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Newsletter - April 2014

We made it! Despite what seemed like a never ending winter, spring is finally here. Snow has melted, and we've had rain, so backyards are quite muddy. Tori gets her paws washed nearly every time she comes back into the house, but you have to catch her first. She leaves patterns of wet dirt on the hardwood floor as she twirls, scampers, and walks backward to get away. The hardwood is the least of my concerns because it washes easily. The carpets....not so much. To keep her on hardwood would be easy enough if she obeyed the "stay" command, and she's good at that - until she knows she's going to have her paws washed yet again. You might say that she's not well trained, and you're probably right, but we prefer to think of her as an independent spirit. That's my story and I'm sticking with it.

Seminar Reminder

This is your last chance to sign up for my seminar in Toronto being hosted by Speaking Of Dogs on April 13th, 2104. Registration is here. It's going to be a great day, full of information that will help you to help your dog from puppyhood to old age. I'm looking forward to meeting you!

Is it Pancreatitis?

Typically, dogs with pancreatitis vomit profusely, may have diarrhea, lose weight, refuse food, and are in pain. But not every dog fits this profile. Some, like our Tori, bounce around happily, eat with gusto and keep the food down every single day. It's only because I've worked with so many of these cases that I wondered about pancreatitis when Tori had awful stool (a mushy mess with mucus) for a few weeks. Given that her GI tract has always been robust, and her diet hadn't changed, it seemed to me that if she didn't have parasites (we dewormed her), or a bacterial overgrowth (the prescription for Tylan did nothing to help her even after four weeks), pancreatitis was a possibility. In Tori's case, it could very well be related to the medications she takes for IMHA, but regardless of the cause, a blood test seemed reasonable.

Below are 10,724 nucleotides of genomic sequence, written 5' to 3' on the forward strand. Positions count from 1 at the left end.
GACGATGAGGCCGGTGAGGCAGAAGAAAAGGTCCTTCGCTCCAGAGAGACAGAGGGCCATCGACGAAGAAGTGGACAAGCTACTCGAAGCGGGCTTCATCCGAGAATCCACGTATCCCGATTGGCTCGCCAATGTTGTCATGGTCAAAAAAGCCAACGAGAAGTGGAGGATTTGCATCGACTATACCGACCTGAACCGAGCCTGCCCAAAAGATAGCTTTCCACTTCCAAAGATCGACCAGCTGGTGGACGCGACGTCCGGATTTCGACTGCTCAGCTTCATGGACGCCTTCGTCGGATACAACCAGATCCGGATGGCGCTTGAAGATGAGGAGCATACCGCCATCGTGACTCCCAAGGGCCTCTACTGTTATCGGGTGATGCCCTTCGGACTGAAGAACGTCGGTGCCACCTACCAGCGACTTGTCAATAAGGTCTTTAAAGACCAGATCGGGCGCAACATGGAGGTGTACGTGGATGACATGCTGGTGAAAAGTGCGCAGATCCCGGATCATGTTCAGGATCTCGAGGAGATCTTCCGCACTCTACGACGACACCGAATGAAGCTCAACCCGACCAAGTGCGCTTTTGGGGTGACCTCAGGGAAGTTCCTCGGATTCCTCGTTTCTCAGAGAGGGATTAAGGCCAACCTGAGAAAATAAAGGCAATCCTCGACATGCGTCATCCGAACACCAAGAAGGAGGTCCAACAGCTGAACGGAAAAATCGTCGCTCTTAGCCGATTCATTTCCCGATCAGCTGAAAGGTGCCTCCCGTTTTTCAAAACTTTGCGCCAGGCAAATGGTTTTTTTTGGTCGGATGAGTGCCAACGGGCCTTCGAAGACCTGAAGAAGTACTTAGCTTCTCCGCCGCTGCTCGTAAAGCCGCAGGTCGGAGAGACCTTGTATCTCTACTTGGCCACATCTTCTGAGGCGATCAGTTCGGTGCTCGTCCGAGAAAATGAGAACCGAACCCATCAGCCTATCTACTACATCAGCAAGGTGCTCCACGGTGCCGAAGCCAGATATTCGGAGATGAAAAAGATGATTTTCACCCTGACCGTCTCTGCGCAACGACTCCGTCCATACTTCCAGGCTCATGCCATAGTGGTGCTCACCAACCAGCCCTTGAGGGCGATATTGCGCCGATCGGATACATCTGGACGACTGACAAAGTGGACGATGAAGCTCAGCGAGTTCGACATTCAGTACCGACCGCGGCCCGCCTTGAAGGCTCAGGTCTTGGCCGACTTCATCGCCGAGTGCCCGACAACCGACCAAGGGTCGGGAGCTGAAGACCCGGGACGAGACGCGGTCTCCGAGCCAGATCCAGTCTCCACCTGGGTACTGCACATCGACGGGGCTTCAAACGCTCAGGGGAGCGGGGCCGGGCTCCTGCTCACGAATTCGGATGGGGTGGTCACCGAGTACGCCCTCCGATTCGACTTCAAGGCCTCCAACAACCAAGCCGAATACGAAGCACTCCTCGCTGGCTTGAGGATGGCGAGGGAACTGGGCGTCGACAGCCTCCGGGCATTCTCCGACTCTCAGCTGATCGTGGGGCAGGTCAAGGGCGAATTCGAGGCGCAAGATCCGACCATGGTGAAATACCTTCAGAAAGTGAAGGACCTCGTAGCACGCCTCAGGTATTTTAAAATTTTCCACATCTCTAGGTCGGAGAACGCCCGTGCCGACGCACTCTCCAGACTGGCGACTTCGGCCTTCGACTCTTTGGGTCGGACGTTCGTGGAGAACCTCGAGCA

The chemistry profile revealed that amylase and lipase (two enzymes that are sometimes elevated when pancreatitis is present) were normal. Based on this alone, it would be easy to suggest that she didn't have pancreaitits, so I'm glad that we ran the cPL test as well. It's based on this far more acurate test that she was diagnosed.

The diet of a dog with pancreatitis must be low in fat. Dietary fat prompts the pancreas to produce the greatest number of enzymes when the goal is to rest the pancreas instead. I changed Tori's diet to rabbit and potato, and her response was faster than expected. Stool was suddenly shaped and almost without visible mucus. It's been a couple of weeks now, and she seems to be doing really well. Another cPL test will follow, of course. Just as my experience with dogs over the years has helped me to think about pancreatitis in Tori's case, I hope you'll remember Tori's experience if your own dog seems to have mysterious stool trouble without a diagnosis from the start.


"Life is short. Play with your dog" ~ author unknown



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